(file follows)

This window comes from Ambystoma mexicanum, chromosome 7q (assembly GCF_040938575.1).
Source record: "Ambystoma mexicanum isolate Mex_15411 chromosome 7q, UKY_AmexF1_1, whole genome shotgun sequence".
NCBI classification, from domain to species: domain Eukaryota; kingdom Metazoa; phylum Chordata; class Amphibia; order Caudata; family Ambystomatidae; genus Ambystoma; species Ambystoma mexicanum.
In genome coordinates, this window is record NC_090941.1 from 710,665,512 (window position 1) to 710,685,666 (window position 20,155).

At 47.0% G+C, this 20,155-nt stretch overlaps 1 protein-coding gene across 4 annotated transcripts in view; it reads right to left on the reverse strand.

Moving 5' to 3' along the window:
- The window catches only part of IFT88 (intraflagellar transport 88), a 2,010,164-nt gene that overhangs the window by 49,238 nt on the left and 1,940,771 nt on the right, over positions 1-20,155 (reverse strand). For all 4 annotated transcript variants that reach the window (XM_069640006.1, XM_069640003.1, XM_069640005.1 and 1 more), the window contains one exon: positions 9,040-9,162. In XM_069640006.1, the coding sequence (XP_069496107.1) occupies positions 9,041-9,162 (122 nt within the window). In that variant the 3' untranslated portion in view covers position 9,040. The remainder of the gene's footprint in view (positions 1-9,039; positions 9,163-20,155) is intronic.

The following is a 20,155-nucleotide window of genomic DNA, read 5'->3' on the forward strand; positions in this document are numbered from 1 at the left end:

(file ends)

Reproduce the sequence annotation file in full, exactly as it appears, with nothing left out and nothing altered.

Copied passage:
This window comes from Ambystoma mexicanum, chromosome 7q (assembly GCF_040938575.1).
Source record: "Ambystoma mexicanum isolate Mex_15411 chromosome 7q, UKY_AmexF1_1, whole genome shotgun sequence".
NCBI classification, from domain to species: domain Eukaryota; kingdom Metazoa; phylum Chordata; class Amphibia; order Caudata; family Ambystomatidae; genus Ambystoma; species Ambystoma mexicanum.
In genome coordinates, this window is record NC_090941.1 from 710,665,512 (window position 1) to 710,685,666 (window position 20,155).

At 47.0% G+C, this 20,155-nt stretch overlaps 1 protein-coding gene across 4 annotated transcripts in view; it reads right to left on the reverse strand.

Moving 5' to 3' along the window:
- The window catches only part of IFT88 (intraflagellar transport 88), a 2,010,164-nt gene that overhangs the window by 49,238 nt on the left and 1,940,771 nt on the right, over positions 1-20,155 (reverse strand). For all 4 annotated transcript variants that reach the window (XM_069640006.1, XM_069640003.1, XM_069640005.1 and 1 more), the window contains one exon: positions 9,040-9,162. In XM_069640006.1, the coding sequence (XP_069496107.1) occupies positions 9,041-9,162 (122 nt within the window). In that variant the 3' untranslated portion in view covers position 9,040. The remainder of the gene's footprint in view (positions 1-9,039; positions 9,163-20,155) is intronic.

The following is a 20,155-nucleotide window of genomic DNA, read 5'->3' on the forward strand; positions in this document are numbered from 1 at the left end: